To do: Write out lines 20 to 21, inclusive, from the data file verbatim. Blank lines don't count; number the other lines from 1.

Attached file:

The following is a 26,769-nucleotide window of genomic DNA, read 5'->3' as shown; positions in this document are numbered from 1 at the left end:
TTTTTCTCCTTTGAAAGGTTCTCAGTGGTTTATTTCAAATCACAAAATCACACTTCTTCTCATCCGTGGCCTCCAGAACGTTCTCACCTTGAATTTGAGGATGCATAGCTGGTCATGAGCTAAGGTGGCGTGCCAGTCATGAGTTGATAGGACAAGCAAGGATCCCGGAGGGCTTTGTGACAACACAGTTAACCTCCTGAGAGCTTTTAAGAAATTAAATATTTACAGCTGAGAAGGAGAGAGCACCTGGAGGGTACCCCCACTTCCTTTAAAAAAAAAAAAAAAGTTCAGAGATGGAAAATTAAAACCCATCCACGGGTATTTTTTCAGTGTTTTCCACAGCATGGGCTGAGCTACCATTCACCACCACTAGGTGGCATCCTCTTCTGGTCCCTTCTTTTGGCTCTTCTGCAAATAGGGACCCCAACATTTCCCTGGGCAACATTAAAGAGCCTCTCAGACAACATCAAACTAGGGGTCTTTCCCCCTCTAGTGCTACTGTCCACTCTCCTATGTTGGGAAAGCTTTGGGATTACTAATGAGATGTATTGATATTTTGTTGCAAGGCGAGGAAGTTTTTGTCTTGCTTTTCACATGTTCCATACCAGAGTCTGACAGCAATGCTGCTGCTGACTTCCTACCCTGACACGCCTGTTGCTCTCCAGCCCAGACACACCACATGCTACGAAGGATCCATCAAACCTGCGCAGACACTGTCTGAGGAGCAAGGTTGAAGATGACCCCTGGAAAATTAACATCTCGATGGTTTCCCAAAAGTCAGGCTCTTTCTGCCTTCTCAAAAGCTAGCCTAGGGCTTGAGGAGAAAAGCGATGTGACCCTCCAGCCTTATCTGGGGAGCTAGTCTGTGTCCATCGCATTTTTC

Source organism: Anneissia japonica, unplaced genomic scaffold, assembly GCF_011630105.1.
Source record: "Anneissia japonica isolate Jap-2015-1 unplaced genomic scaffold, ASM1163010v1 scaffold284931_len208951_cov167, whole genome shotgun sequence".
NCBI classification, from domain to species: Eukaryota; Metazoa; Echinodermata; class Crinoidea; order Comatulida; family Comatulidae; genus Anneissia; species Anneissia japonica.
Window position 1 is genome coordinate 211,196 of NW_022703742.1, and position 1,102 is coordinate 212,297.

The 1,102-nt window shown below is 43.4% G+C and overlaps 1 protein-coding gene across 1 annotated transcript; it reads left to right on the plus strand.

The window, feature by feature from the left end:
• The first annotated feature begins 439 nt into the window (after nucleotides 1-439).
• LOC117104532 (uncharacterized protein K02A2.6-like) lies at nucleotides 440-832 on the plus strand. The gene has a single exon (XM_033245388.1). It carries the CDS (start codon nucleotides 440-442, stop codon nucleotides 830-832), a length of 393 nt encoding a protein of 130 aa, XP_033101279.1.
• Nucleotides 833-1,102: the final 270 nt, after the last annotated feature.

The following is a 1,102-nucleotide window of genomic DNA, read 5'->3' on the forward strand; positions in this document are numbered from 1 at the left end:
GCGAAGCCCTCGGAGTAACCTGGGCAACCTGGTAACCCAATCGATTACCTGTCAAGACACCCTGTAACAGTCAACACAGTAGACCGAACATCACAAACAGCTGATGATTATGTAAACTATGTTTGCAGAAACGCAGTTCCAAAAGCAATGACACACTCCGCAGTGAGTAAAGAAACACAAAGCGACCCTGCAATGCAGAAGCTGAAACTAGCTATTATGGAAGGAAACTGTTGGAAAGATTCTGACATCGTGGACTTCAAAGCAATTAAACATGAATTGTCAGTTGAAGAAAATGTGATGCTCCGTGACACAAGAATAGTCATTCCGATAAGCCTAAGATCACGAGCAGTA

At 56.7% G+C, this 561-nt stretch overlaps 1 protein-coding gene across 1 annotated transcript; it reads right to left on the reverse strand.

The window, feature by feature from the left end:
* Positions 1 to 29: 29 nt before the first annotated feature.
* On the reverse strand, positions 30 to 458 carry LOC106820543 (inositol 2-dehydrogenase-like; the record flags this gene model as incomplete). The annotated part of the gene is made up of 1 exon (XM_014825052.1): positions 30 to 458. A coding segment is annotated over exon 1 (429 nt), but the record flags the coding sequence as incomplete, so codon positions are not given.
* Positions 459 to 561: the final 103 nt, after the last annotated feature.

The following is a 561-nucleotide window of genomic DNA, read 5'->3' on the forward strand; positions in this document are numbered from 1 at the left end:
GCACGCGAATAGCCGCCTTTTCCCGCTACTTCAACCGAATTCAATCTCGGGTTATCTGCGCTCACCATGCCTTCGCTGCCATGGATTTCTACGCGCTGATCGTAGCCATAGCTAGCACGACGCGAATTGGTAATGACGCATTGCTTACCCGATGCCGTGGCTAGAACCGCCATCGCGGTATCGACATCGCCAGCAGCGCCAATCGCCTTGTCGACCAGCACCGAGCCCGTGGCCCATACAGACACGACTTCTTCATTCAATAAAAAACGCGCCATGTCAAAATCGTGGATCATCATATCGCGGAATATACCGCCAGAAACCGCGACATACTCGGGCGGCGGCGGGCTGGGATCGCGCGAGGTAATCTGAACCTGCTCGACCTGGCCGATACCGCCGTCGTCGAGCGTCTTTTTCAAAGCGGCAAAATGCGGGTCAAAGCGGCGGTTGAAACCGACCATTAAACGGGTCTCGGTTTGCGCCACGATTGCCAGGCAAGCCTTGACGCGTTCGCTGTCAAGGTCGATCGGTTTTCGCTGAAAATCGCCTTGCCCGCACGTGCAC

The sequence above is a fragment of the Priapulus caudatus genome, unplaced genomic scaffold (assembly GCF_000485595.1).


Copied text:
GCACGCGAATAGCCGCCTTTTCCCGCTACTTCAACCGAATTCAATCTCGGGTTATCTGCGCTCACCATGCCTTCGCTGCCATGGATTTCTACGCGCTGATCGTAGCCATAGCTAGCACGACGCGAATTGGTAATGACGCATTGCTTACCCGATGCCGTGGCTAGAACCGCCATCGCGGTATCGACATCGCCAGCAGCGCCAATCGCCTTGTCGACCAGCACCGAGCCCGTGGCCCATACAGACACGACTTCTTCATTCAATAAAAAACGCGCCATGTCAAAATCGTGGATCATCATATCGCGGAATATACCGCCAGAAACCGCGACATACTCGGGCGGCGGCGGGCTGGGATCGCGCGAGGTAATCTGAACCTGCTCGACCTGGCCGATACCGCCGTCGTCGAGCGTCTTTTTCAAAGCGGCAAAATGCGGGTCAAAGCGGCGGTTGAAACCGACCATTAAACGGGTCTCGGTTTGCGCCACGATTGCCAGGCAAGCCTTGACGCGTTCGCTGTCAAGGTCGATCGGTTTTCGCTGAAAATCGCCTTGCCCGCACGTGCAC

The sequence above is a fragment of the Priapulus caudatus genome, unplaced genomic scaffold (assembly GCF_000485595.1).